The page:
Despite all these failures we had excellent views of 4 different treecreepers today; and the Nuthatches which gave us the run around yesterday, were back on form for Thursday. The Green Woodpeckers, Redwing & Stock Doves were full of the joys of spring, and the Hare sprinting across the deer enclosure was another highlight. The Jays put on a great performance today, and even gave us a couple of really close fly-bys. The site was new to most people who visited this week, and they are keen to revisit when the woodland birdsong is at its height, and the squealing sprogs are back at school!

Tuesday, 17 February 2009

Normanby Estate & Alkborough Flats

All photos for this post (c) 2009 Vince Cowell
Nuthatch ditto
Red Deer
Fallow Deer
An elusive Jay
Alkborough Flats
Golden Plover
Reed Bunting [female]
Distant Marsh Harrier below Golden Plover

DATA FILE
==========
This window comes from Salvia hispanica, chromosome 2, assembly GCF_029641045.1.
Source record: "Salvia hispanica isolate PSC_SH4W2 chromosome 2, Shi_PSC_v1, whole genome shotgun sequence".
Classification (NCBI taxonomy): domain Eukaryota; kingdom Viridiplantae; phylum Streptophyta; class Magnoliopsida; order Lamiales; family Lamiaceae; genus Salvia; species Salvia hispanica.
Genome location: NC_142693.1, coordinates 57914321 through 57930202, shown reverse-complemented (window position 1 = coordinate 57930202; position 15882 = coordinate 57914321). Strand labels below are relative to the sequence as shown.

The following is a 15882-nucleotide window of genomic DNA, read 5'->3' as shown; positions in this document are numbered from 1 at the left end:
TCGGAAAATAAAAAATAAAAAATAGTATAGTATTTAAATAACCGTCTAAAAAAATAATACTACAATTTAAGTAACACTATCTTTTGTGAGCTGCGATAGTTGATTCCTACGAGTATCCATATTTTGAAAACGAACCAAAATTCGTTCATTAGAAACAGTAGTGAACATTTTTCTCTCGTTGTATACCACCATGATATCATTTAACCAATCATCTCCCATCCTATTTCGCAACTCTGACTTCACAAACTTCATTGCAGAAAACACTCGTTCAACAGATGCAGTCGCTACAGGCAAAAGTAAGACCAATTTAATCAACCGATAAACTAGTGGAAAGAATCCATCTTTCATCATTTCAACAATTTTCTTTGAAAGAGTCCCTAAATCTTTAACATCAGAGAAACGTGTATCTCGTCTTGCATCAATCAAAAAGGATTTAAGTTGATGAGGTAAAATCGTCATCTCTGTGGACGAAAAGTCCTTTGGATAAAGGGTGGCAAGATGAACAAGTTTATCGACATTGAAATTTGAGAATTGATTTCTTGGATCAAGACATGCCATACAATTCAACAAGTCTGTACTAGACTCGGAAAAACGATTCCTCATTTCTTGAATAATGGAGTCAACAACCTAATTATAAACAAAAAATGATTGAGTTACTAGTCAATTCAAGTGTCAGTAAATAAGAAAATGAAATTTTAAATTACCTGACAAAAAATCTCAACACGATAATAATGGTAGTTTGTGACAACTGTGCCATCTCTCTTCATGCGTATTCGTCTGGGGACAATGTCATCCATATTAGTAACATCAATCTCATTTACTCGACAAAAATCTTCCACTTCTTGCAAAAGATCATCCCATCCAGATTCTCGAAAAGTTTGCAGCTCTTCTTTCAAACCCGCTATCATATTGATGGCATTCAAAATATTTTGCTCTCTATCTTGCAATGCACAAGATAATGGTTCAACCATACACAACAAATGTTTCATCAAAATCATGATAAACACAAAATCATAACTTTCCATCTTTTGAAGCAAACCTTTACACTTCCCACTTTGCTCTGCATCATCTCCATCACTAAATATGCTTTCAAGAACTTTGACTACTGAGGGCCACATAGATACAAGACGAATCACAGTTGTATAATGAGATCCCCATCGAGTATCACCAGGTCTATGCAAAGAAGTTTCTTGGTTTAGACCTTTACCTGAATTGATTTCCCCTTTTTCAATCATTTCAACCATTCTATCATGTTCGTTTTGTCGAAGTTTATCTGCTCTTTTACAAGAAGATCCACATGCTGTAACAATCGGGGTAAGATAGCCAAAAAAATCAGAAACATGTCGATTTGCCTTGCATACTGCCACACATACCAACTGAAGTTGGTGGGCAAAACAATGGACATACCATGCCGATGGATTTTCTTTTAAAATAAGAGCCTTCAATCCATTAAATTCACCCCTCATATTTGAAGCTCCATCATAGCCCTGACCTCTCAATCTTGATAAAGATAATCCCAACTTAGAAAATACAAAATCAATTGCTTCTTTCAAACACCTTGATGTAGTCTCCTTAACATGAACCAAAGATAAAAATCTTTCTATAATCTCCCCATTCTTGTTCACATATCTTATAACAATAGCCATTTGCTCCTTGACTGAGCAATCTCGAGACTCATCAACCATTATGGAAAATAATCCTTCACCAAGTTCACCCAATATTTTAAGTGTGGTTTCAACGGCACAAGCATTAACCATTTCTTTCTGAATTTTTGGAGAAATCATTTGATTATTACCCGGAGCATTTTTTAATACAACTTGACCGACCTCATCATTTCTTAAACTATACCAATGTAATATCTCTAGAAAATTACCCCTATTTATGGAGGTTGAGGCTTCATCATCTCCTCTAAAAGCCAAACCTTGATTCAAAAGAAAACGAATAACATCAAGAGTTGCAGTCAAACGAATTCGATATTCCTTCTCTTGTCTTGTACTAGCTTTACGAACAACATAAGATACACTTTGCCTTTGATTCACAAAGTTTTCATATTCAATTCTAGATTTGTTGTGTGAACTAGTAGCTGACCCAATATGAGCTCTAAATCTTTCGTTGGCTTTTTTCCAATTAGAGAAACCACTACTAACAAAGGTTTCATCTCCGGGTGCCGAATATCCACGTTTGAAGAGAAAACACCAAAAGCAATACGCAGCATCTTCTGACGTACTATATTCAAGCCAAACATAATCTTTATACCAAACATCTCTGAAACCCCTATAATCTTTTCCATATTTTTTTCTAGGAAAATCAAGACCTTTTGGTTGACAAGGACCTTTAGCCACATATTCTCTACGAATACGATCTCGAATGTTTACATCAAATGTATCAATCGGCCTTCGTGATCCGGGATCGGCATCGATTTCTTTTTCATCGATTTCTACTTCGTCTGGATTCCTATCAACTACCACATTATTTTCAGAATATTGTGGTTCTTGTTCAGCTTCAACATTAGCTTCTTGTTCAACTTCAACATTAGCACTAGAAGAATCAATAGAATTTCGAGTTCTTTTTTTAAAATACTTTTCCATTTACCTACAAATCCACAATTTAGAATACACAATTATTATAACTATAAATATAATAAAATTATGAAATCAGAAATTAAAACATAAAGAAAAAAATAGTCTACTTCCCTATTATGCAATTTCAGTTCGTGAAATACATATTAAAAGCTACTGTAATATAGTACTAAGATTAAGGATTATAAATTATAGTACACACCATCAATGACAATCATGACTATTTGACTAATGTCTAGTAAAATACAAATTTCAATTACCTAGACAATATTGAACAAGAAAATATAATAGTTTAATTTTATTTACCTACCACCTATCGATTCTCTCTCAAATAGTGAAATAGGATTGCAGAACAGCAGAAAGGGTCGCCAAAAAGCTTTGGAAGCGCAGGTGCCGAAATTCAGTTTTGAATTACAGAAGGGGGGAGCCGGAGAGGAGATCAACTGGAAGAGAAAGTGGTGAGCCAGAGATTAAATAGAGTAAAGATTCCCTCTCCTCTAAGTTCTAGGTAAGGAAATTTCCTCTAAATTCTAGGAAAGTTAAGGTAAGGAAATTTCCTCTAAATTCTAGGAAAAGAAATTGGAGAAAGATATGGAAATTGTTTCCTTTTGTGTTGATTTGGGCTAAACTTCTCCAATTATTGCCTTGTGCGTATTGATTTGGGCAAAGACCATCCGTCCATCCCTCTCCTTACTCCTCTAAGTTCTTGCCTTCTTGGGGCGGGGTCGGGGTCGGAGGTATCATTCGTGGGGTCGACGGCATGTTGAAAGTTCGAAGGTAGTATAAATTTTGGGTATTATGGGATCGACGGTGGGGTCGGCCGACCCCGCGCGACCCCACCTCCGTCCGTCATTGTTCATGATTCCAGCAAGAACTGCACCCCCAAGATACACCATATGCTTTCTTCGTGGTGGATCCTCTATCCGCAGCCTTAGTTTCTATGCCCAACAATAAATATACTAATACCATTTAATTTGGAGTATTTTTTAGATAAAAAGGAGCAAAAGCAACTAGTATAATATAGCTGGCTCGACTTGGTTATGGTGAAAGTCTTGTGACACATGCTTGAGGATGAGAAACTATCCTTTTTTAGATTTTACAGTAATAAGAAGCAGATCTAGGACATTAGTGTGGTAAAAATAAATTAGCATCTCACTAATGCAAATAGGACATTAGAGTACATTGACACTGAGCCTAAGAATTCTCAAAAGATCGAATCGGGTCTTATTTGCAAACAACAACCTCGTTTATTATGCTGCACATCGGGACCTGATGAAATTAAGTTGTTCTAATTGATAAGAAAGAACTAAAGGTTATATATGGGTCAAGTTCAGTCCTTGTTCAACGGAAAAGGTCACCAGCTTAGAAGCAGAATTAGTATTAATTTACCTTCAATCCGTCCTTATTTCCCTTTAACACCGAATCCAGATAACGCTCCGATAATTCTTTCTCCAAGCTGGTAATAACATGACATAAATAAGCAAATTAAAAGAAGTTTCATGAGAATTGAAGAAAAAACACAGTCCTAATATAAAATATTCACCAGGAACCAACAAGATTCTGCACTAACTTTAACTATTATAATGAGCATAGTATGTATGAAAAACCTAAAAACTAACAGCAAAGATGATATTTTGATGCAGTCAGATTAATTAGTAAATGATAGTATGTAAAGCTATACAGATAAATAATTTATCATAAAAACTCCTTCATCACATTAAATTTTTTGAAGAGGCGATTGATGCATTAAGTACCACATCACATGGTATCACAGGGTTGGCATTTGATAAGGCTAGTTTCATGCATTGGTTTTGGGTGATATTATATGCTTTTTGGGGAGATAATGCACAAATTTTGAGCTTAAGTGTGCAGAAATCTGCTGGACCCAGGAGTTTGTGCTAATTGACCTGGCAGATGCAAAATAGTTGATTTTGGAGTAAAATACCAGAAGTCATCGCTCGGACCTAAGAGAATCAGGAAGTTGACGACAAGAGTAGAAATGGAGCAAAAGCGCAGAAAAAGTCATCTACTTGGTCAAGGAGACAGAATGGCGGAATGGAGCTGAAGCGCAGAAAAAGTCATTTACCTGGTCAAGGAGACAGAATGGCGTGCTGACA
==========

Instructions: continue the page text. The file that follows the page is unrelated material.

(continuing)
We do occasionally venure outside East Yorkshire and yesterday was one of those times. I'm very grateful to Richard Hampshire (Tophill Low Reserve Manager) who gave up his free time to show the group round his old stamping ground. We had a good morning with the Nuthatch, Jays, Green Woodpecker and the Red & Fallow Deer feeding time being some of the main highlights. 5 of us went on to Alkborough Flats to enjoy really good views of Golden Plover, which were beautifully illuminated by the sun. The 10+ sunbathing Reed Buntings (or hot-cross buns, as someone calls the females!) were a surprise. A distant female Marsh Harrier caused a little extra drama. What looked like a Snow Goose flew over us with some Greylag Geese - also seen by Chris Cox at Blacktoft. Thanks to Vince Cowell for today's excellent pics!